News & CommentaryArchive
Feb 18, 2009
Follow Up: Investing in the Future of Rwanda and Congo
Recently we wrote about the difficult choices faced by philanthropists who have been investing in Rwanda. The Rwandan government’s current joint military operations with the Congolese army to finally dismantle the remains of militia groups that participated in the 1994 genocide creates an unequivocal opportunity for philanthropic investment no matter how one feels about the politics of the Rwandan government.
Stephanie McCrummen reports in the Washington Post that the number of members of the Hutu militias voluntarily laying down arms and arriving at demobilization camps has increased 10 fold in the last month, no doubt at least in part as a result of the Rwandan military operations. Most if not all of these former combatants fled Rwanda as children, caught up in the genocide and its aftermath. Official Rwandan policy is that these combatants are welcome to return to Rwanda if they voluntarily surrender. Of course, the practicalities of demobilization and reintegration are far more complex. Perhaps the chief challenge of any post-conflict situation is reintegrating former combatants as productive members of society. The success of reintegration programs is decidedly mixed—as can be seen in reports from US AID and the World Bank on efforts in places like El Salvador, Angola, South Africa and Bosnia. But the alternative, leaving these former combatants to fend for themselves, is certainly worse.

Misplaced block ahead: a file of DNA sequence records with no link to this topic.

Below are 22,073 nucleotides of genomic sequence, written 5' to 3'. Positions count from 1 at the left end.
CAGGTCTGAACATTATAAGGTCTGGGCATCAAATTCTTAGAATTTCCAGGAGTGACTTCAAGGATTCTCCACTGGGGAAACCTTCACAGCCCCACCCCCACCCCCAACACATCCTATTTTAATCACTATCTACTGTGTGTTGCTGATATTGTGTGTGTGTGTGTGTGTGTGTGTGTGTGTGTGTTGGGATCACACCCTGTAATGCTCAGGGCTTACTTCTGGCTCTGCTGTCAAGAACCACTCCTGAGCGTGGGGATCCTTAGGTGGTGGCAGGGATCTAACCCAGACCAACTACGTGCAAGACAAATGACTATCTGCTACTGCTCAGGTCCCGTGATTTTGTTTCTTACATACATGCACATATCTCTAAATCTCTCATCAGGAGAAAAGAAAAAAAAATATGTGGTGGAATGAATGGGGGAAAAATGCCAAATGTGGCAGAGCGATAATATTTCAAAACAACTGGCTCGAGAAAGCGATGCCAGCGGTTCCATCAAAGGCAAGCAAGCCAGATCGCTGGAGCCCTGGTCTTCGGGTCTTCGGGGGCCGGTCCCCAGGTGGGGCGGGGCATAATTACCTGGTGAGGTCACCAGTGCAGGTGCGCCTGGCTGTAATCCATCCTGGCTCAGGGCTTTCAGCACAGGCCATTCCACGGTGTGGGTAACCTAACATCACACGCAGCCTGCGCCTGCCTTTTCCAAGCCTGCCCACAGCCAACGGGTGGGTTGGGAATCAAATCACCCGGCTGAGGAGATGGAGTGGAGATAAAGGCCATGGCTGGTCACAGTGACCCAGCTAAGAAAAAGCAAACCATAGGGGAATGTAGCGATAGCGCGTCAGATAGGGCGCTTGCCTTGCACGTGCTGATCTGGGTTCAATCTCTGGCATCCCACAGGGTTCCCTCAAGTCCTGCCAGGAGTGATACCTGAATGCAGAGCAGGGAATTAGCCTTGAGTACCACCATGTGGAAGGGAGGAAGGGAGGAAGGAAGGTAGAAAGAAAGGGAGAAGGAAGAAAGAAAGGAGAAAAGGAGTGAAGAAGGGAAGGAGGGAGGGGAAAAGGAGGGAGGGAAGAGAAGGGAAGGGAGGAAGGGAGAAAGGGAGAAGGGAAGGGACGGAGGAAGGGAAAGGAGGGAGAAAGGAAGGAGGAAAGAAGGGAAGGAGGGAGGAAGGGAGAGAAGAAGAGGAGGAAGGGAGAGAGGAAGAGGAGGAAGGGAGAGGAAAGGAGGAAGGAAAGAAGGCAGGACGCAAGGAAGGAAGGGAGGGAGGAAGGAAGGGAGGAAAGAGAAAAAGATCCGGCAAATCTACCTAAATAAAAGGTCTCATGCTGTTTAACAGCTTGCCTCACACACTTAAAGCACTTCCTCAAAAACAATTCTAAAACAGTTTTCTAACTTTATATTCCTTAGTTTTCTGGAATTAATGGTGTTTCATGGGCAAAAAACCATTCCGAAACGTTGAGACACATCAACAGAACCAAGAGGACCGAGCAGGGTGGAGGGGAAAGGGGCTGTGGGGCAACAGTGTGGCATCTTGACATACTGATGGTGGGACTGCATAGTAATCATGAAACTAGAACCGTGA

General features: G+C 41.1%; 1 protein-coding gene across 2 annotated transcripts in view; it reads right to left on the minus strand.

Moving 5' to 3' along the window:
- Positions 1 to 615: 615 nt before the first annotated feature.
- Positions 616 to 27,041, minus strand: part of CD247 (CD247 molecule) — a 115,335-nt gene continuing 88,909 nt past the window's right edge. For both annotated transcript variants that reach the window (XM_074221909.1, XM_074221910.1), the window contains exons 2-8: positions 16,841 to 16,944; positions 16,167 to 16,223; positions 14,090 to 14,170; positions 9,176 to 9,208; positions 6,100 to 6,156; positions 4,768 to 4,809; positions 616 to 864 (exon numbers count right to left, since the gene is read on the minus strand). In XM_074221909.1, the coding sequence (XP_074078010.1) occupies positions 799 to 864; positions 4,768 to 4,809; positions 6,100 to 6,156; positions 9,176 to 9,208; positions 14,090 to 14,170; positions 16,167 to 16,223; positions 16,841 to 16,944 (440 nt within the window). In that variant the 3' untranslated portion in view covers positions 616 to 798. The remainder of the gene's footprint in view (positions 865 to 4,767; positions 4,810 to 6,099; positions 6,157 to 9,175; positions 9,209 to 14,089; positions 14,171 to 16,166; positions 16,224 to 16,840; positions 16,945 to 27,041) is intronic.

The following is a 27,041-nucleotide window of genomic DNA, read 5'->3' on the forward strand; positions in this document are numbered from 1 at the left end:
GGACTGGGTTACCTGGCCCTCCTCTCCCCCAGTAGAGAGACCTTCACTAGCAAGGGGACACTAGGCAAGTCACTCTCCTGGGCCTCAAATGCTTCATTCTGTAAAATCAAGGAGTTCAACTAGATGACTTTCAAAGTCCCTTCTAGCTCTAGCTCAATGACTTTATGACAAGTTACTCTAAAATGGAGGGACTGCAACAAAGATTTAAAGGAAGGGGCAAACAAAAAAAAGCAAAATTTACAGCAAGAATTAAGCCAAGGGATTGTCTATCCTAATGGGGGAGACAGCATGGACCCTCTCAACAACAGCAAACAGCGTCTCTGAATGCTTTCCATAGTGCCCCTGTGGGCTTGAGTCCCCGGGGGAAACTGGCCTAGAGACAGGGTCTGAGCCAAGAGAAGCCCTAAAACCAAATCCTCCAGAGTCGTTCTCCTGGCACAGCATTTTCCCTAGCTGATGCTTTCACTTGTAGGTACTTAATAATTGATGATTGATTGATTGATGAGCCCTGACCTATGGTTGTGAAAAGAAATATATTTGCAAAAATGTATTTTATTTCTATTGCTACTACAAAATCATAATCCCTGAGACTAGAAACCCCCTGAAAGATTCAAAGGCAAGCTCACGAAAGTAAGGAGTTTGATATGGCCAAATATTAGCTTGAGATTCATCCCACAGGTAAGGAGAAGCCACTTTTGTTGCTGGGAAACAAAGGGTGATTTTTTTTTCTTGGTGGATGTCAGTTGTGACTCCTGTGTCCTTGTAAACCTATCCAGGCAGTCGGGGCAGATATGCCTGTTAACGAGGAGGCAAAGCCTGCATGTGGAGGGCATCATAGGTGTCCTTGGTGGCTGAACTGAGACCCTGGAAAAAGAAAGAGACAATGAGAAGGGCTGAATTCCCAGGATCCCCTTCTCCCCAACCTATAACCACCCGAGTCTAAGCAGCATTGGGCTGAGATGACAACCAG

For those concerned about the future of East and Central Africa and finally ending the various conflicts that have claimed more than 5 million lives, ensuring that remnants of Hutu militias can create peaceful livelihoods should be a top priority.